Daily Blog Email
More Millennials live with their parents than ever before. Is this a case of shirking responsibility or adapting to reality?
On Tuesday, Pew Research Center released data on the living arrangements of young people in the United States, and for the first time, more Millennials are living with their parents than in any other kind of living arrangement. Here are the key stats:
So, it’s only by about half of a percentage point, but more Millennials live with their parents than in any other kind of living arrangement. This is remarkable, worthy of note, and must grab the attention of the local church.
We must ask the question, “Why?” “Why are young people living with their parents more than they ever have in the past?”
Pastors and church leaders, especially in more Reformed and conservative theological communities, will be faced with the temptation to deride young people (particularly young men) for living with their parents beyond the age of 18 (or at least beyond the college years).
I wrote back in 2014, before Driscoll was deposed:
Over the last few years, young pastors have followed the lead of guys like Mark Driscoll, yelling at college guys to grow up, move out of their parents’ basement, provide for themselves, get a wife, and otherwise. Driscoll often refers to guys who live with their parents as, “boys who can shave,” citing the common name for the phenomenon, “Peter Pan Syndrome.”
It frustrates me when pastors like Driscoll and others make passing comments in sermons or blog posts about how young men who live with their parents are less-manly or less-Christian than other men. As if it is somehow more Christlike to pay for your own meals and apartment the second you graduate from college.
This issue hits close to home with me. I graduated college in January of 2013 and have a number of friends who live with their parents. These friends of mine certainly are not bums.
For example, one of my 24-year-old friends lives with his parents. He also likes to play video games. He does not have a girlfriend. But, he does have a full time job that aligns with his degree and a significant amount of student loan debt.
Because this friend is only one of many friends of mine living with their parents, I sometimes cringe when I hear pastors talking down to guys like this. It hurts me to see my friends be treated as if they are immature by no measure other than their living situation.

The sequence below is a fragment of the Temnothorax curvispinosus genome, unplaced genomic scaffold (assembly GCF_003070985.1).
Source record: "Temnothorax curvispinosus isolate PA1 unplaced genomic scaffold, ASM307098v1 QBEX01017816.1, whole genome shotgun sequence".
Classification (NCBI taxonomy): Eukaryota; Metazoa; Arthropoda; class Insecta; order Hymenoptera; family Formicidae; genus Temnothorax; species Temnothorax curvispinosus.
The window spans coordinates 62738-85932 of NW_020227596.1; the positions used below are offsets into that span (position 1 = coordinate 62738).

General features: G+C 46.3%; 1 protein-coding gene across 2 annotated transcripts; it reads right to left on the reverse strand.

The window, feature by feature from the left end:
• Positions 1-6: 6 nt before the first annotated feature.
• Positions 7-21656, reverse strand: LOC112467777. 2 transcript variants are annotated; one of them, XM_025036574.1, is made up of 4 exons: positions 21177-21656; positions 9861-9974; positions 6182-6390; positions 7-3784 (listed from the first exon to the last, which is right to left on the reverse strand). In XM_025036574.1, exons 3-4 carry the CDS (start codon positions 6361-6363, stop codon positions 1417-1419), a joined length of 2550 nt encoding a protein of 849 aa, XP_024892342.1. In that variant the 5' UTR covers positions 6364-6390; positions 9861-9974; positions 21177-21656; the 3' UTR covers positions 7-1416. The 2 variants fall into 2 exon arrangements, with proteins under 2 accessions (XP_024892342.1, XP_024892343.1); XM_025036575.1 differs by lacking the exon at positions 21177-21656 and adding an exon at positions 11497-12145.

It breaks my heart when pastors and church leaders give in to the temptation to joke about the immaturity of young people who live with their parents. We must not give in to this temptation. Whether or not young people live with their parents out of laziness or necessity is of no matter—we must observe a posture of love before we observe a posture of derision.
So, then, the question remains: “Why are Millennials living with their parents more than in any other living arrangement?” Here are three possible factors:
Really, marriage in general is out of style among Millennials. Many Millennials are not married, and many don’t plan to be married.
I reached out to Richard Fry, Senior Researcher at Pew and author of this study. He said that of the three reasons listed here (marriage, jobs, and money), the lack of marriage, or the presence of “singledom” is the primary factor. When I asked him which factor is most influential in Millennials living at home, he said to me:
The increase in young adults living at home predates the Great Recession. Each decade since 1960 (with the exception of the 1990s) has seen an increase in young adults living at home…
It has been a slow steady increase since 1960 with an acceleration since 2008 and the start of the Great Recession. As far as factors, at least in a superficial sense, the entire increase in young adult living at home since 1960 can be explained by the decline in young adults marrying.
One constant over the entire 130 years is that very few married young adults live with their parent(s). Young married couples do not want to live with mom and dad. It was true in 1880 and it is true in 2014. I presume it is because they value their privacy and independence. In any event, it is singles who live with mom and/or dad. More young adults are living at home because we simply have a lot more singles than we used to. In 1960 more than 60% of young adults were married. In 2014 less than one third of young adults were married. With the rise of singledom we simply have more young adults in a demographic where living with a parent is much more prevalent.